WINNER OF THE WEEK: Sony. The studio's new releases grabbed the top two spots and an estimated $64 million in ticket sales. Debuting at Number One was Hotel Transylvania, which scared up a monstrous $43.0 million, according to the studio. Not only is that way more than anyone expected (most pundits, assuming the month-long box office slump would continue, picked it to open in the mid-20s), or way more than any Adam Sandler movie has earned lately (he hasn't had a debut this big since The Longest Yard, seven years ago), but it's also more than any movie premiering in September has ever earned. (It beats the record set 10 years ago by Sweet Home Alabama, which opened with $35.6 million.) Credit the horror/comedy cartoon's clever marketing, its character cast of beloved movie monsters, strong reviews, and the absence of other new family films at the multiplex.
If that weren't enough, Sony's Looper also exceeded expectations, opening in second place with $21.2 million. Few expected the time-travel thriller to open higher than $20 million, given its unfamiliar premise and Joseph Gordon-Levitt's dubious status as a box office draw. (It's only been a couple of weeks since Premium Rush flopped.) Still, the film also had the reliable Bruce Willis, very positive reviews and not much genre competition. (There was Resident Evil: Retribution, which fell to eighth place after three weeks of release.)
The movies that made up last weekend's three-way photo finish didn't fare too badly, either. Jake Gyllenhaal's police drama End of Watch, which barely edged out two rivals last week, fell to third with an estimated $8.0 million, followed by Clint Eastwood's Trouble With the Curve ($7.5 million) and Jennifer Lawrence's House at the End of the Street ($7.2 million). Each of these movies lost about 40 percent of last week's business, a very modest drop for any movie's second weekend.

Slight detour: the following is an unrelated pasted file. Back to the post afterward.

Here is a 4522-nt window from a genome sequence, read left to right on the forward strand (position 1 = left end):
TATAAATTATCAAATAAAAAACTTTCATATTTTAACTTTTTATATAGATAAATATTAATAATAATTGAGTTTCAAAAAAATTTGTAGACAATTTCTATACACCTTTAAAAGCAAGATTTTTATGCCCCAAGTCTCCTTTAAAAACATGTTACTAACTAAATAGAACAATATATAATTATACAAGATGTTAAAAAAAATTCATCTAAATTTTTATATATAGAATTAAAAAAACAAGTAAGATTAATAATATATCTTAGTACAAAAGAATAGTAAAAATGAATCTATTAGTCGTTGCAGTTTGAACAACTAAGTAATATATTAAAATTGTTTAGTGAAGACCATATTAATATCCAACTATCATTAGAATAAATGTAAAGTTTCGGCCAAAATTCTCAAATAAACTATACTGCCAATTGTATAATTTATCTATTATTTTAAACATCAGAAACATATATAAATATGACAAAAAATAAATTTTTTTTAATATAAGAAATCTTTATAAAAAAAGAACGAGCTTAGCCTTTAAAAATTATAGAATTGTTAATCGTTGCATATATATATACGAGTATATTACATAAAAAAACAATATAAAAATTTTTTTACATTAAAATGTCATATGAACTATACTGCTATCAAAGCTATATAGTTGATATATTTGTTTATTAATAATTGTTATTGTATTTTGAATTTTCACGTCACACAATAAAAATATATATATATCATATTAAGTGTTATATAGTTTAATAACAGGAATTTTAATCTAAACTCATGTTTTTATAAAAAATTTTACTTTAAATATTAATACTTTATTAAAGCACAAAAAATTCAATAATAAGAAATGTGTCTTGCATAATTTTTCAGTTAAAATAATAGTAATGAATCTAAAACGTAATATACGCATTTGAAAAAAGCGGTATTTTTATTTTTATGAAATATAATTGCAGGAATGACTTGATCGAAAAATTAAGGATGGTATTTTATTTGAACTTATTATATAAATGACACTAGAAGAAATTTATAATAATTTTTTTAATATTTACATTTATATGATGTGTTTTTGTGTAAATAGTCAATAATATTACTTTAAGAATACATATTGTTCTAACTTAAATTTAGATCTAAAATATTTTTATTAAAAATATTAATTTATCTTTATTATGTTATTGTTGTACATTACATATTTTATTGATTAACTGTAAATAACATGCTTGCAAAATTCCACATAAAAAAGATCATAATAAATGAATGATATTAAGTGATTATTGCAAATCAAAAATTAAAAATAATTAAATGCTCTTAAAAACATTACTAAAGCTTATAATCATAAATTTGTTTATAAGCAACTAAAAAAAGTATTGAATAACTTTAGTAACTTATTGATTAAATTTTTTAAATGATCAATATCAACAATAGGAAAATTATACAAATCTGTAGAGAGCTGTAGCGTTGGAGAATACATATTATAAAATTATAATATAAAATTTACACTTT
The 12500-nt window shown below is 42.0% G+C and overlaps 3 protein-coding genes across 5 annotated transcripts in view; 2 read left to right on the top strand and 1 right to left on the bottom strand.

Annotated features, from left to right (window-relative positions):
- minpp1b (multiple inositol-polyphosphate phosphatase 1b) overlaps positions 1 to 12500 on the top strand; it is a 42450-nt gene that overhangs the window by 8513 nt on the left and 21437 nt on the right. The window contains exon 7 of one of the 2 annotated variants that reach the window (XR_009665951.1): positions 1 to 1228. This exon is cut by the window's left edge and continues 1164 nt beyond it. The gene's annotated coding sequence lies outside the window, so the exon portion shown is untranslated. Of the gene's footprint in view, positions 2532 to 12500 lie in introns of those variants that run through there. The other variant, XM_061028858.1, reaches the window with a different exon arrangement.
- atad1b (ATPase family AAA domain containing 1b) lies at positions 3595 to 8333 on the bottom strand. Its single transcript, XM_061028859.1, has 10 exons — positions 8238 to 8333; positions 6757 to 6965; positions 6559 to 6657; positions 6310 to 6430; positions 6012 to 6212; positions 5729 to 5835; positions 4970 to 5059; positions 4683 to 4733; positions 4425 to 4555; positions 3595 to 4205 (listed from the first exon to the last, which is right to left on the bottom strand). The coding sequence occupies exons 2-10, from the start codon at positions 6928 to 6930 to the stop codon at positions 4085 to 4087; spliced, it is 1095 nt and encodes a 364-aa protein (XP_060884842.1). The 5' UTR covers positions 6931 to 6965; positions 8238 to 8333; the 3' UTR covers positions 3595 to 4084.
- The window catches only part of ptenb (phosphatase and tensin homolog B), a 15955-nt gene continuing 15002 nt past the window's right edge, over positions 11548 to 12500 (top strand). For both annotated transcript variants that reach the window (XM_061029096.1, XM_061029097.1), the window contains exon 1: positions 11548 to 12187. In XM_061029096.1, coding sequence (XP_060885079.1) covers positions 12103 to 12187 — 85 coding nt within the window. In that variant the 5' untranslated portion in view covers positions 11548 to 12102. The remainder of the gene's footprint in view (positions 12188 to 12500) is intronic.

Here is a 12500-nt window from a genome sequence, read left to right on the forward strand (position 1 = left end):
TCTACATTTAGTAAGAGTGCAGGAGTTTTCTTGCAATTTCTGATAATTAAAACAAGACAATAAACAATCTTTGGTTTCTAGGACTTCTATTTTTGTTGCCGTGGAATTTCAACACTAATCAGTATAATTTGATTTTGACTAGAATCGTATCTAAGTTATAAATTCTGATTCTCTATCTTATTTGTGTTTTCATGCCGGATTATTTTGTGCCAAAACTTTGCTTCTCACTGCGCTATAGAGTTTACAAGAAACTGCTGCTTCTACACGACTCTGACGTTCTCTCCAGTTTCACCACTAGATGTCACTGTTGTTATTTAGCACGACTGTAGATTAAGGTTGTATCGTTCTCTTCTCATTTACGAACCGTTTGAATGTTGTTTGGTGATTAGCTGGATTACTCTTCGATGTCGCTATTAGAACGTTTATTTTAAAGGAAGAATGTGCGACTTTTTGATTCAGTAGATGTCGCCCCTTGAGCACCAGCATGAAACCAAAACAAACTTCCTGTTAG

LOSER OF THE WEEK: Public schoolchildren. Maggie Gyllenhaal didn't fare as well as her little brother. Her parents-vs.-the-school-system drama Won't Back Down had been expected to open around $6 million; instead it mustered only an estimated $2.7 million, settling for a 10th-place debut. It didn't help that neither she nor fellow Oscar-nominated actress Viola Davis is a box office draw, or that the grim topic may have encouraged viewers to wait until it's on home video, or that there are three or four other recent releases with grown-up appeal (most moms were probably taking the little ones to see Transylvania). But what really killed it were the lackluster reviews, which this movie's target audience would actually care enough to read.
REBEL REBEL: We're used to seeing a certain type of roly-poly male comic actor – think John Belushi, John Candy or Chris Farley – who's not afraid to throw himself into physical comedy, but who also gets to play a lead who's considered attractive through sheer force of personality. On paper, there's no reason why curvy comic actresses couldn't bluster their way onto this turf, but it hasn't really happened until recently. There's Melissa McCarthy, whose fearless Bridesmaids performance earned her an Oscar nomination and jump-started a possible Candy-like career in movies – just watch the trailer, released this week, for Identity Thief. And then there's Australian import Rebel Wilson, who co-starred in Bridesmaids and who stars in two new comedies this month. Bachelorette didn't make much of an impact, but Pitch Perfect opened very strongly this weekend, grabbing an estimated $5.2 million and sixth place, even though it was playing on just 335 screens. That's a per-screen average of $15,522, better than any other movie this week. Those numbers suggest great crossover potential for Pitch Perfect when it opens wide next weekend – and a bright big-screen future for Wilson.
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